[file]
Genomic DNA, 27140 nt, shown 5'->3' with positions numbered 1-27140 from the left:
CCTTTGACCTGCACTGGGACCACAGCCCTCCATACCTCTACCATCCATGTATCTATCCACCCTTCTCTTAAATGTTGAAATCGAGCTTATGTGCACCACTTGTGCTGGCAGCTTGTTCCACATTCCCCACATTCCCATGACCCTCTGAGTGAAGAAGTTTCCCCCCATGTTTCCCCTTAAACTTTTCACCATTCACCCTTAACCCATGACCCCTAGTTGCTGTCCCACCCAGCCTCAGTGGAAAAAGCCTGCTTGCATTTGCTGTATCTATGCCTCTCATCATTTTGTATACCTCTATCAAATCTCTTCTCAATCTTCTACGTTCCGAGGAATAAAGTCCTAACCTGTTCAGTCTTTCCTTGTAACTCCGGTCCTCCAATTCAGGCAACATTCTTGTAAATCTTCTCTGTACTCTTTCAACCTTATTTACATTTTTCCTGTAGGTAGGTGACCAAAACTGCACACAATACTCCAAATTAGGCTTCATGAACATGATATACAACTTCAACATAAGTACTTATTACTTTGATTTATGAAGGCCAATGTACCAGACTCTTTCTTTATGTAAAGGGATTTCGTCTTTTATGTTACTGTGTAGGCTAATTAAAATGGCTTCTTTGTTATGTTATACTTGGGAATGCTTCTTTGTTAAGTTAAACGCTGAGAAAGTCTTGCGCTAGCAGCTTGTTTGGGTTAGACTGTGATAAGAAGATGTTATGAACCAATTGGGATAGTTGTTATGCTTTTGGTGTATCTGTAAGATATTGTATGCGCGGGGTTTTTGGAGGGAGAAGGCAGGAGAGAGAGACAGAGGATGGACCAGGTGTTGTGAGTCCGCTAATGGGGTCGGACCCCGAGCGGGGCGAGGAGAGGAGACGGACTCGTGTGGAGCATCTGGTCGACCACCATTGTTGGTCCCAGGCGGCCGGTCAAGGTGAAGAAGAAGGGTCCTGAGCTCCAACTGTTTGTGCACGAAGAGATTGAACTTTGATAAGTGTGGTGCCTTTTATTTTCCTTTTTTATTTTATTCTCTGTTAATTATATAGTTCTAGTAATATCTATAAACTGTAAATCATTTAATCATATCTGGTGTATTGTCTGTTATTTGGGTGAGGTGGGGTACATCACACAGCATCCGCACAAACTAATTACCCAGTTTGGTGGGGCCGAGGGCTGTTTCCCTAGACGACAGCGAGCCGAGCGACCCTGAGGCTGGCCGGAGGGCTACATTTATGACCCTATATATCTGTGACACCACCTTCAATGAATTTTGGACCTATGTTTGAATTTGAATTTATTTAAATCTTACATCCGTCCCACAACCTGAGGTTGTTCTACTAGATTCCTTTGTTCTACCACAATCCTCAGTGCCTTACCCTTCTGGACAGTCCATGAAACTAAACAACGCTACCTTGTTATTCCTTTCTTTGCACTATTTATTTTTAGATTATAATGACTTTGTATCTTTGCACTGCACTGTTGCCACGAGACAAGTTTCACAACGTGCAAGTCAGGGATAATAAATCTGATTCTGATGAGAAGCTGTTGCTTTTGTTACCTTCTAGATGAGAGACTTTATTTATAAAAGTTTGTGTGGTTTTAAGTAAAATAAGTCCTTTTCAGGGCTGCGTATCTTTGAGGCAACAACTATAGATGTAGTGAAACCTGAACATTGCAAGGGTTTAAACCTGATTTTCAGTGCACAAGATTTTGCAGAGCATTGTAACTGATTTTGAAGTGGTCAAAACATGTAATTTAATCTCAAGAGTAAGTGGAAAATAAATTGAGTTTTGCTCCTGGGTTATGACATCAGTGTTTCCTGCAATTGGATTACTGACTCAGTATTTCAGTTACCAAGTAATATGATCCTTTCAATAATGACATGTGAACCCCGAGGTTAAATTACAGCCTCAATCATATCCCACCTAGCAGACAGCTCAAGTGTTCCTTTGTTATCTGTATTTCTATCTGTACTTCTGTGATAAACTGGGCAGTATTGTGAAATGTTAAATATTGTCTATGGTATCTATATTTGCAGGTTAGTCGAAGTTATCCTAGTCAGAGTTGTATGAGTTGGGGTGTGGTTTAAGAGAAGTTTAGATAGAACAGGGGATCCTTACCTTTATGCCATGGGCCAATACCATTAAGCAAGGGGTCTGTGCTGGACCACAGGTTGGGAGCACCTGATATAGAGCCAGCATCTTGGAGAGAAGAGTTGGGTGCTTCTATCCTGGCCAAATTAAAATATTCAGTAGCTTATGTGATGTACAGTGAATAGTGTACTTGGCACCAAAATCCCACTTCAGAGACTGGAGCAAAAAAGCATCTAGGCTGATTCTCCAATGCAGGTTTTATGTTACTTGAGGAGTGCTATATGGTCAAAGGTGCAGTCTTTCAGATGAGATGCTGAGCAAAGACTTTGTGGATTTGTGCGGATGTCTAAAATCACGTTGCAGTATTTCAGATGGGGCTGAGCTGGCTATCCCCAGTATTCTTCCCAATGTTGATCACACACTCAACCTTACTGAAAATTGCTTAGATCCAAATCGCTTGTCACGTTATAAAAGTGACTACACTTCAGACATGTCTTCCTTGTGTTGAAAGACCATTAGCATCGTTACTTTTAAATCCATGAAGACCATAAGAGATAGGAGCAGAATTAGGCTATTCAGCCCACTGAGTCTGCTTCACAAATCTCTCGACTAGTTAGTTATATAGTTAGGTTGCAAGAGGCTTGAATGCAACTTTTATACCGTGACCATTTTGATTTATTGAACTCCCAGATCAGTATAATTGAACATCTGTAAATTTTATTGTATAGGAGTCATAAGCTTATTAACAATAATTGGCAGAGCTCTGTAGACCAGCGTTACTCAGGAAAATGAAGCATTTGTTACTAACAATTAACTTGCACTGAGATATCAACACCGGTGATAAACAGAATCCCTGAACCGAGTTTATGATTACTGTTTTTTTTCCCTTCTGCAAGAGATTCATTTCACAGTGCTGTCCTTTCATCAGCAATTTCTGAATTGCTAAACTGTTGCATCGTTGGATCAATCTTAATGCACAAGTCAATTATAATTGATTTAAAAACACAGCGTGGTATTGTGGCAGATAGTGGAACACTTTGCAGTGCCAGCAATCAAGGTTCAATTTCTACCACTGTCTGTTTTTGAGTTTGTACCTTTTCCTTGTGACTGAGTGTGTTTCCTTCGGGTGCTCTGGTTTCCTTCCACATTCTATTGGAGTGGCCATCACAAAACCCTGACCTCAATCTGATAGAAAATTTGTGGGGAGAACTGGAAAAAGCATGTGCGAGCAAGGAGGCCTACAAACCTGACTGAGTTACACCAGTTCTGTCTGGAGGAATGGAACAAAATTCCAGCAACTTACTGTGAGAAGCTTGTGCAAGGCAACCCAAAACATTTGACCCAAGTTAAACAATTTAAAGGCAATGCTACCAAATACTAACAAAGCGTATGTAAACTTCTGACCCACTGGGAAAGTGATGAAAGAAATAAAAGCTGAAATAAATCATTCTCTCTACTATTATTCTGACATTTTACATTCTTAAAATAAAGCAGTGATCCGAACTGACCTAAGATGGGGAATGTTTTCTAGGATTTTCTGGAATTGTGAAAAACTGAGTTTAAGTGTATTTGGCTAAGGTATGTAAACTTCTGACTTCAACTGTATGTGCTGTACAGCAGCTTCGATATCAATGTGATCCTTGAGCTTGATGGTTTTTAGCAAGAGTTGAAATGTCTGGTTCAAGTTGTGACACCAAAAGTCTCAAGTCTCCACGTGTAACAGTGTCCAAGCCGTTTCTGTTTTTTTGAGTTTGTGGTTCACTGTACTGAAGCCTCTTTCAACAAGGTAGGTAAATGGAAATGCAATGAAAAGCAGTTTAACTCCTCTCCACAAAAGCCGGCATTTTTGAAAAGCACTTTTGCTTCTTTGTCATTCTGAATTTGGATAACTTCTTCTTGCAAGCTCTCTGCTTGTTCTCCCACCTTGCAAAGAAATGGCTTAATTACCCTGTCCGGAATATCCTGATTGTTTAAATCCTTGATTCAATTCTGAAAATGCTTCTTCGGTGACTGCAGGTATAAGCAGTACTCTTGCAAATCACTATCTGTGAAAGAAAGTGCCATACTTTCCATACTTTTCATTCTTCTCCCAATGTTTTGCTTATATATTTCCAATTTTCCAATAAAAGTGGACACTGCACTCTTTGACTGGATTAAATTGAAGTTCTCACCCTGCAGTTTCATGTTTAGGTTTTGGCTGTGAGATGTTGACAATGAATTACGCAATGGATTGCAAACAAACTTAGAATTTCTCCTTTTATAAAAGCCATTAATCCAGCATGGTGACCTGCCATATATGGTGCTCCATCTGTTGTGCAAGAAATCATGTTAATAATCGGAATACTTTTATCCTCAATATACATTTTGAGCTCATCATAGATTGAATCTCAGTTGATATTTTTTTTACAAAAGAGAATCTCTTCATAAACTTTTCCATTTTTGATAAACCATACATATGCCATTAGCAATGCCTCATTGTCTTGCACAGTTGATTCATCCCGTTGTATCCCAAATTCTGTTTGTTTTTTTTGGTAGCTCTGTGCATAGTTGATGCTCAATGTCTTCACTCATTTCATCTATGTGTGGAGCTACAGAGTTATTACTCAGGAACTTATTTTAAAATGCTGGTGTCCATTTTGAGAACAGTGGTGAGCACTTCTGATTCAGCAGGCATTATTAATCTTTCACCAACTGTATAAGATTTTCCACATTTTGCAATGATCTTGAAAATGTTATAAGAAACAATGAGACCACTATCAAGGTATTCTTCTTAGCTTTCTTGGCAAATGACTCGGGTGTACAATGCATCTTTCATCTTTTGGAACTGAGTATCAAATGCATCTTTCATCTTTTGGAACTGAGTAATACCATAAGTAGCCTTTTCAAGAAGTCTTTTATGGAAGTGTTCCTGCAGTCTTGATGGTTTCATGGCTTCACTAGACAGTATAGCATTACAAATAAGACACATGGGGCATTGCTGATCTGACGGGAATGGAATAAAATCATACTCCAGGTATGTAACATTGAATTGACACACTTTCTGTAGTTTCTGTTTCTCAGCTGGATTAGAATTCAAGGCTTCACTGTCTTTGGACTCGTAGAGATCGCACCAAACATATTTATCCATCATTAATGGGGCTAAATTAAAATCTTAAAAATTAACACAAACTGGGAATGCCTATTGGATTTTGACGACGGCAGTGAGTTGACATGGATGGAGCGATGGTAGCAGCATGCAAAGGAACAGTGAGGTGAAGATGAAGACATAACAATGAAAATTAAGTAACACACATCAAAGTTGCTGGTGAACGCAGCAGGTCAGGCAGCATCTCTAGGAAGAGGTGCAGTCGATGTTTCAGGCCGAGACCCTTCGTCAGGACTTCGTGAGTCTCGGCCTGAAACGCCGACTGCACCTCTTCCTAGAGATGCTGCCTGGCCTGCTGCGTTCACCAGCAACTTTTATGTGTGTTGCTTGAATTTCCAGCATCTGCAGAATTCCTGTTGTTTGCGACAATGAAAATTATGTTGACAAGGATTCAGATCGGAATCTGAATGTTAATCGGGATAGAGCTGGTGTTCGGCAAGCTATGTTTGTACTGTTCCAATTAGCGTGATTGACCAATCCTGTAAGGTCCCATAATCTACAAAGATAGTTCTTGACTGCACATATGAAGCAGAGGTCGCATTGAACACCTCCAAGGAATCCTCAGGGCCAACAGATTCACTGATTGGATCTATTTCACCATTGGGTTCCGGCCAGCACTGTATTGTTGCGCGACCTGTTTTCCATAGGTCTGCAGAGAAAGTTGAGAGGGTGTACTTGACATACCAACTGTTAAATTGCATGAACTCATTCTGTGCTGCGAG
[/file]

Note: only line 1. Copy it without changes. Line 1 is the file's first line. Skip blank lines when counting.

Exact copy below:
Genomic DNA, 27140 nt, shown 5'->3' with positions numbered 1-27140 from the left: